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MAY 5, 2000 VOL. 26 NO. 17 | SEARCH ASIAWEEK

Partners -- As In Sparring
Indonesia's top leaders are engaged in a potentially destabilizing tussle for influence


On April 20, in a house on Irian Street in Jakarta's residential district of Menteng, two top Indonesian leaders broke fast together. According to People's Consultative Assembly (MPR) chairman Amien Rais, he told President Abdurrahman Wahid: "I do not want to see you overthrown, because I am among those most responsible for bringing you the presidency." It seemed like an apology, but could also have been a warning. For at least a week, tension between the two had put the longevity of Wahid's six-month-old government in question. It touched off a swirl of speculation not seen since his high-profile battle against Gen. Wiranto, the country's former military head and chief political minister.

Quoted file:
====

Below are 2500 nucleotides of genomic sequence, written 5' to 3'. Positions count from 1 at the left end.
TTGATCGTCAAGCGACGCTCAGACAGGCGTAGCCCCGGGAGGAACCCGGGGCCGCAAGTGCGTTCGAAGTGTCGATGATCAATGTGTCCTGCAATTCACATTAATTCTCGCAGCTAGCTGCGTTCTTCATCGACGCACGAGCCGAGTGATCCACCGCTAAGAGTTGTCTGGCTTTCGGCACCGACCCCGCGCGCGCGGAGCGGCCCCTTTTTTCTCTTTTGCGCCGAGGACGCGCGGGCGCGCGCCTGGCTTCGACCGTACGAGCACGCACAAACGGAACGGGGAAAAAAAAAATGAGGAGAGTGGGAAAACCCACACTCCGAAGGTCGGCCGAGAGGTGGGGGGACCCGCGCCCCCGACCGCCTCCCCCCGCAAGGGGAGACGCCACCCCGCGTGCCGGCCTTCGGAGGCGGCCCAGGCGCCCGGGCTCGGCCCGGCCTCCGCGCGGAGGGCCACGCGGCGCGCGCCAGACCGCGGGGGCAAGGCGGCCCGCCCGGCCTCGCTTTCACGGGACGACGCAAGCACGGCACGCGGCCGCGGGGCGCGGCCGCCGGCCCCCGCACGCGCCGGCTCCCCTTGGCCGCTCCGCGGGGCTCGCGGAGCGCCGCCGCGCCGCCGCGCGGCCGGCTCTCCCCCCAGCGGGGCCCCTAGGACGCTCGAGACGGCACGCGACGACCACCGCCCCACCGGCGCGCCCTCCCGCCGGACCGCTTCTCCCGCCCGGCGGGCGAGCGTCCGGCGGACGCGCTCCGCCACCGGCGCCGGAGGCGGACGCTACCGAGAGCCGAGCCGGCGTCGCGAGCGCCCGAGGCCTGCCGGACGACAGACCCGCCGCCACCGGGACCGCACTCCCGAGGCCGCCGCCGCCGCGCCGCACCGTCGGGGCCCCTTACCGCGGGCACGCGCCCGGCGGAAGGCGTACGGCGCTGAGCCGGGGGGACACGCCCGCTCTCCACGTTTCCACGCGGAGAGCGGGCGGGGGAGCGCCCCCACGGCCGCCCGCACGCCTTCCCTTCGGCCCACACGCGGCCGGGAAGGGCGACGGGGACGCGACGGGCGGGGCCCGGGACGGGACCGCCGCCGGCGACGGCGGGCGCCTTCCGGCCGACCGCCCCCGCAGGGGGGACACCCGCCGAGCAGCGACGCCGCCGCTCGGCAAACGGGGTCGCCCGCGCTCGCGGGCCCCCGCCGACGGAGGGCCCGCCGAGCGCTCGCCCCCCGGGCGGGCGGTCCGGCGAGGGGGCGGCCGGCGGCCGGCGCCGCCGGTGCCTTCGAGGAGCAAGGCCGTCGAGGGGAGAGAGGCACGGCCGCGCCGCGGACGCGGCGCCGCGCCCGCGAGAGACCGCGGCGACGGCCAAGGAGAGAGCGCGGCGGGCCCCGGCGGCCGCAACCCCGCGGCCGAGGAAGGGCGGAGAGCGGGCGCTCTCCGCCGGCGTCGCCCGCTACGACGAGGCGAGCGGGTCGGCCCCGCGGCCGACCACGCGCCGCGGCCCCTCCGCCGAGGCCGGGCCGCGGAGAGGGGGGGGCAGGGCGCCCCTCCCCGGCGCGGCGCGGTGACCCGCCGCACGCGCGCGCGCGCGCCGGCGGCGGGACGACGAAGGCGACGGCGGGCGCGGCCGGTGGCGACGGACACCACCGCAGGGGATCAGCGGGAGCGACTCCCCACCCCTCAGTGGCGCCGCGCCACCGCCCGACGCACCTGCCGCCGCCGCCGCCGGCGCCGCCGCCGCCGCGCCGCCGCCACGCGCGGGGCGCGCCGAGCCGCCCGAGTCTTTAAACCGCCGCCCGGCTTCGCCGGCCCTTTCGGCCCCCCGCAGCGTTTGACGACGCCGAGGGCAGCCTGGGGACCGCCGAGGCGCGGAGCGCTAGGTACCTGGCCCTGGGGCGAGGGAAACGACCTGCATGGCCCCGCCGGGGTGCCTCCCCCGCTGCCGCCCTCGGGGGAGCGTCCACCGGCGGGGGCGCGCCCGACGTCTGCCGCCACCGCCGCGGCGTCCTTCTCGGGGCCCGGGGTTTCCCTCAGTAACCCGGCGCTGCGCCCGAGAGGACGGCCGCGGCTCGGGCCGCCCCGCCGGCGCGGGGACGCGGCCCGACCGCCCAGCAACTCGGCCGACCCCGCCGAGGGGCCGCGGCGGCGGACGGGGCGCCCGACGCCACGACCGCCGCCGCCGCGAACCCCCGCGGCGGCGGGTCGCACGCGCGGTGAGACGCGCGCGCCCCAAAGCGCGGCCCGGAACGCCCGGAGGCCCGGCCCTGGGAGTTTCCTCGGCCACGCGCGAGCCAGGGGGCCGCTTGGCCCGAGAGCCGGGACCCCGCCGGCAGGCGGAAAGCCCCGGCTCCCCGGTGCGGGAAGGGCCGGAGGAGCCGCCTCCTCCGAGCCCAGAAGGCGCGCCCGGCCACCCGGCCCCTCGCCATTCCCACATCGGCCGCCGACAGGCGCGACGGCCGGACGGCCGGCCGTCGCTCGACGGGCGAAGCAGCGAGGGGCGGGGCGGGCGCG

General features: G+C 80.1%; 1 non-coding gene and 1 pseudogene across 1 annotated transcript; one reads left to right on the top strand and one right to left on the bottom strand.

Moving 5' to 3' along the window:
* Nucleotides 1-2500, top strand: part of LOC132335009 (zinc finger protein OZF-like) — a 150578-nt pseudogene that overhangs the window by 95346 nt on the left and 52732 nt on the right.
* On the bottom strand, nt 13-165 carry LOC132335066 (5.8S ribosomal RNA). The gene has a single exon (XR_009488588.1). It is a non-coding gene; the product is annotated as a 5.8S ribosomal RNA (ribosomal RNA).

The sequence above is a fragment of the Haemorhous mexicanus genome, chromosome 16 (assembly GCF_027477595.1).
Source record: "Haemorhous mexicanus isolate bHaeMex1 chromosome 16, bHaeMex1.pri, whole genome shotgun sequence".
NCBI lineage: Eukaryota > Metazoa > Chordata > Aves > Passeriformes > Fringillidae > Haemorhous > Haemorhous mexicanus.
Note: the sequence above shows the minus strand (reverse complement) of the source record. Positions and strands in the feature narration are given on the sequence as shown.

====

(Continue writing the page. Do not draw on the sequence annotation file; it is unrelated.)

The tussle between Wahid and Rais had begun in mid-April, when the latter suggested a special MPR session to demand an accounting from the president. The move targeted the government's lackluster performance as well as Wahid's controversial bid to rescind a 34-year-old ban on communism. Rais declared he would never flinch from "tweaking" Wahid's ear, should the Muslim cleric-turned-president be found wanting. Away on state visits, Wahid shot back that if the MPR accepts his explanations, Rais "could later be tweaking his own ears." On April 18, Wahid's National Awakening Party demanded Rais's removal. Retorted the MPR chief: "Only a president can be impeached by an Assembly speaker."

The episode underlines how dependent Indonesia's stability is on cordial relations among its main leaders: Wahid, Rais and Vice President Megawati Sukarnoputri. Where each leans, so do the major social groups that follow them - Wahid's traditional, largely rural, Javanese Muslims, Rais's mostly urban, modernist Muslims and Megawati's hardline secular nationalists. Akbar Tanjung, who commands former Suharto vehicle Golkar and the second-largest bloc of votes in parliament, is another key figure. In the nation's turbulent, post-Suharto transition, all four have competed as often as they have cooperated. Wahid's continuing consolidation of his presidency may now have opened up a new period of friction.